Of Words and Waginas
- The Masala Trois Collective (Author)
Desilicious: Sexy. Subversive. South Asian. Arsenal Pulp Press (purchase at Amazon.ca)
- Priscilla Uppal (Editor) and Rishma Dunlop (Editor)
Red Silk: An Anthology of South Asian Canadian Women Poets. Mansfield Press (purchase at Amazon.ca)
Reviewed by Mridula Nath Chakraborty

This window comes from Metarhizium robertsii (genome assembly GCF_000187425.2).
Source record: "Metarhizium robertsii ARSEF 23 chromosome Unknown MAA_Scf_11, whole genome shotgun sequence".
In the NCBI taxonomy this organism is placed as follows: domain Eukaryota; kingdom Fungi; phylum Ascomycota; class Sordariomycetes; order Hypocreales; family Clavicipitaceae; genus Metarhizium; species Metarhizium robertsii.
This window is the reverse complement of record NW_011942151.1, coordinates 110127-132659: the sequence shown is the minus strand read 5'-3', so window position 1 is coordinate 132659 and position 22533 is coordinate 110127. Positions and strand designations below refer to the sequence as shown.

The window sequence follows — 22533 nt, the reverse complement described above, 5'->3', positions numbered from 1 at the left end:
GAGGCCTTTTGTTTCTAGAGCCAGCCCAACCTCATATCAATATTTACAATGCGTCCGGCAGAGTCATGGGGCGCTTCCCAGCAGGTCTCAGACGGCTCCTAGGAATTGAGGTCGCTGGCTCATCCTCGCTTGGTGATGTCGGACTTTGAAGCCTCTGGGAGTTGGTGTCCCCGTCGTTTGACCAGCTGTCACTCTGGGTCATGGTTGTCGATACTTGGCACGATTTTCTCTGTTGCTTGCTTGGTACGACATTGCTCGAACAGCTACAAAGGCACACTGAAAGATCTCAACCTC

Like all work that dabbles in identity, these two anthologies of South Asian writing explore the central contradiction of professing identity and denying, in the same breath, its essentialism. The editors of Red Silk admit that their impulse in coming out with this anthology was to shed some much-needed, and belated, light on poetry by “South Asian Canadian women writers,” even as they work with the “full knowledge” of the “reductive, constrictive and false categorization” of the label “South Asian woman.” The anthology draws a nuanced map of immigrant and diasporic South Asian poetry, its invention and reinvention, with all the associated themes of “tradition, transplantation, stereotype, oppression, submission.” But what emerges most strongly and poignantly in this truly remarkable collection is the sense of South Asianness as loss; the implication is that this nomenclature is, at the same time, an “unfinished thing” as well as an “intangible hope” (Rishma Dunlop “The Poet Contemplates Her Art”). All eleven poets celebrate an “astonishment that depends on loss” while acknowledging that “there is tenderness in every geography” (Dunlop “Naramata Road”). The loss is most immanent in the case of Priscilla Uppal, whose poems for “a runaway mother” acknowledge and anticipate the many more geographies she will have and “continue to lose.” The sorrow for a lost mother/land expresses itself through the “uninvited guests” (Shauna Singh Baldwin) of “collective memory” (Kuldip Gill, “Bachma’s Musings”) and in “all the departures I must take / everyday” (Proma Tagore, “when places leave”). But if the lingua franca of diaspora is in the “leaving / all that marks the beginning” (Sandeep Sanghera, “The Women in this Village”), Sonnet L’Abbé spiritedly cautions against any such “dwelling on / the dangerous pore / of the origin” (Bi-Polarity). Danielle Lagah nevertheless tries to “Find India in its Poets,” but discovers that “they are too busy / finding themselves” or “they are too busy finding Canada / in me.” It is left to Sharanpal Ruprai, the absolute jewel in this collection, to pin down “the insistence of the body” (L’Abbé, “Theory, My Natural Brown Ass”) in the five Ks of religious Sikh iconography, the kesh, kangha, kirpan, kara, and kachera, within “a Canadian cultural hegemony.” Even as Soraya Peerbaye tries to provide the last word that “a South Asian woman is, in a way, a sixth sense,” Hiro Boga sums up lyrically all the claims, denials, and seductions of identity: “Every no bears in its belly the sibilant / yes: a pomegranate seed white in its / sheath of translucent red” (“Sarva Mangalam: Left Hand Poems”).